* * *

Okay, looking over the scene with Denethor, there are a few things to say about it. Just as Faramir’s illness made him realize his cruelty earlier, here again his concern almost leads to sanity:

[Gandalf] took Faramir from the deadly house and laid him on the bier on which he had been brought, and which had now been set in the porch. Denethor followed him, and stood trembling, looking with longing on the face of his son. And for a moment, while all were silent and still, watching the Lord in his throes, he wavered.

Is there anything anyone could have said or done, here, to tip him away from suicide? I can’t think of anything. Sauron is defeated only by the smallest of chances, and “it may look hopeless, but there’s still hope” is not an argument that is going to move Denethor, even if he were sane.

I know we’ve already talked about this, but the way that Denethor comes to the same failing as the Númenóreans is really striking here. It’s stasis or nothing for him: he wants to “have things as they were in all the days of my life, and in the days of my longfathers before me.” And if he cannot, “then I will have naught: neither life diminished, nor love halved, nor honour abated.” (Emphasis in original.) This sentence always gives me chills. I don’t know what happens to pagan suicides in Catholic theology, or to suicides in Middle-earth, but I can’t help but imagine Denethor speaking more truly than perhaps he knows and commending himself to negation. (He’d already admitted the sins that were killing him, after all: “Pride and despair!”)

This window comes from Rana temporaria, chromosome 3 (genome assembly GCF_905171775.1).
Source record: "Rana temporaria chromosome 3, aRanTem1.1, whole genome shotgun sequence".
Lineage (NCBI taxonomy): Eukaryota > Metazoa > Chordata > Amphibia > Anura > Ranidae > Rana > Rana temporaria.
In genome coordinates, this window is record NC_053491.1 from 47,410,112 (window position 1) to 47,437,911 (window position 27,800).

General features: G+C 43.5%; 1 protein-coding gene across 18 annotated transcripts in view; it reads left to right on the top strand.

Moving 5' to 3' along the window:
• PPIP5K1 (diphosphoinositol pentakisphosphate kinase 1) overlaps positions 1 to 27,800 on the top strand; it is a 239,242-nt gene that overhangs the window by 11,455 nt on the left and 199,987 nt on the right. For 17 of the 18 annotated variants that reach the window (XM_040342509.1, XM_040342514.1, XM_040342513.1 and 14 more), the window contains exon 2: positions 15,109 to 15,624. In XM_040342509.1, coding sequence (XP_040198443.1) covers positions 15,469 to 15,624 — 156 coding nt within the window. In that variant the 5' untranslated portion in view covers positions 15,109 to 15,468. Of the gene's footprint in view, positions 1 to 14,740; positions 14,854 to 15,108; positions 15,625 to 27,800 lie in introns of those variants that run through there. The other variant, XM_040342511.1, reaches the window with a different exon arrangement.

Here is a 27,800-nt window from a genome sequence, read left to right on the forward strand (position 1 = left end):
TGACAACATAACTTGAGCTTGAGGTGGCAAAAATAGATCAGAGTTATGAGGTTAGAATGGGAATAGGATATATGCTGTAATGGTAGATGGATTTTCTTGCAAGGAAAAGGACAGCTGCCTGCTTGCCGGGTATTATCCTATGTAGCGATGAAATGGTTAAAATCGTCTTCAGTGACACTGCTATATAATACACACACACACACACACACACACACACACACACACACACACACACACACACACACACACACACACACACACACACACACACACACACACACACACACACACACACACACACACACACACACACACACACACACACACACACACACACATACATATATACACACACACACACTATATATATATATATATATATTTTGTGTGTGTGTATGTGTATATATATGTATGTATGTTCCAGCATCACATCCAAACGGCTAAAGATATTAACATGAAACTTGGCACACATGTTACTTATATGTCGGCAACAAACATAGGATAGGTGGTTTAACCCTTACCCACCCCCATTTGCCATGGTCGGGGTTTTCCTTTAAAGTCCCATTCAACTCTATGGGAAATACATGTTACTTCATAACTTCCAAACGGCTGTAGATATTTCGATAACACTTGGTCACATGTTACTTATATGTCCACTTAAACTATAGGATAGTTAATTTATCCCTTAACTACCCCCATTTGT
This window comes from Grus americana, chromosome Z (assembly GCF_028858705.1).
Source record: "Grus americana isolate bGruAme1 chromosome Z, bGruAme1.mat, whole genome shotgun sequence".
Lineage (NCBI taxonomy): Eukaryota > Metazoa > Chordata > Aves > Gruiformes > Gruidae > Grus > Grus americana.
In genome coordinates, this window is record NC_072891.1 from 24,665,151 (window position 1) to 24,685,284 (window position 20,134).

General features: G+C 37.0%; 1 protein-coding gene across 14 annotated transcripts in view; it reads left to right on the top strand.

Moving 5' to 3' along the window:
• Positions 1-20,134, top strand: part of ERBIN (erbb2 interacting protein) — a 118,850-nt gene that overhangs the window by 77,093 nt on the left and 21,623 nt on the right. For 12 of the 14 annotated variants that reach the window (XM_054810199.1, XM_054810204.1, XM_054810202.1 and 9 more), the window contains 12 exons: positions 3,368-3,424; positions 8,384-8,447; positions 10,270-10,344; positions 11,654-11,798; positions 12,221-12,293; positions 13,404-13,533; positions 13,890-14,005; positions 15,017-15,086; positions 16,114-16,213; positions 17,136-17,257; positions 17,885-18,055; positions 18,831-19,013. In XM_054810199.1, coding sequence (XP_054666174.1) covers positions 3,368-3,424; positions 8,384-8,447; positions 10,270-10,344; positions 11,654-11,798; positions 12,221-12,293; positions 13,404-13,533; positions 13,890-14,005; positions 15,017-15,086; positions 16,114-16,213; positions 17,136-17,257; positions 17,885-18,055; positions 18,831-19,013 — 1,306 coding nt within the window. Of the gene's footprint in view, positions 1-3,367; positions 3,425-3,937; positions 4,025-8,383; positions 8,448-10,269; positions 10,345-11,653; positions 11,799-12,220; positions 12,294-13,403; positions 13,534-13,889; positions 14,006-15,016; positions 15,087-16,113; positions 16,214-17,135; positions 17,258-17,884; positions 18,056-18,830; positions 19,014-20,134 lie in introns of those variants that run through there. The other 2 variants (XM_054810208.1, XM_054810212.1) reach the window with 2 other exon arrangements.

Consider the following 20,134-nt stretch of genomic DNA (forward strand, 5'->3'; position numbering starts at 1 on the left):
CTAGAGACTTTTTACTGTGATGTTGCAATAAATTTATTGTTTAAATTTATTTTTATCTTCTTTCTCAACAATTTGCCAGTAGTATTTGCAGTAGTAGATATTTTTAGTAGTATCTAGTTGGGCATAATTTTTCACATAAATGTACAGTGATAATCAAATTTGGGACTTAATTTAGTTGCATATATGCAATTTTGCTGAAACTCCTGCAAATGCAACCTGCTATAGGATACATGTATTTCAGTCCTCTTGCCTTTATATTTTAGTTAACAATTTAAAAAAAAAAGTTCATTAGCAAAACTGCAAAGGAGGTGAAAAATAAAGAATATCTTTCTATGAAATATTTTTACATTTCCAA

* * *

And a handful of miscellaneous comments:

Denethor was using the palantír as a pillow on the marble table? How remarkably uncomfortable.

Yes, Gandalf says he “might have averted” the “woe and bitter loss” caused by the Lord of the Nazgûl if he were there. I have no opinion whether he thinks he was able to kill the Witch-king or whether he is correct; I think the text admits of either interpretation.

The Houses of Healing are the only place in Minas Tirith with a garden and trees? I realize it’s a stone city and there are fields outside, but still, that doesn’t seem very friendly. Another thing to check the last chapters for.

The chapter ends on a mournful note to match the mood of meeting the wounded: “even as they hastened on their way the wind brought a grey rain, and all the fires sank, and there arose a great smoke before them.”

This chapter takes place entirely within events that have already happened; not only does it not advance the timeline, it stops before the furthest point thus established. But I don’t mind because the last chapter ended at such a broad stopping-point and because this chapter is so self-contained. (Well, okay, it could have been put together with “The Siege of Gondor,” but then that chapter would have been even longer and we wouldn’t know what Gandalf was talking about with regard to the Nazgûl, plus it would have had to be renamed.)

That’s about all I’ve got, everybody. What about you?

« Return of the King V.6 | Index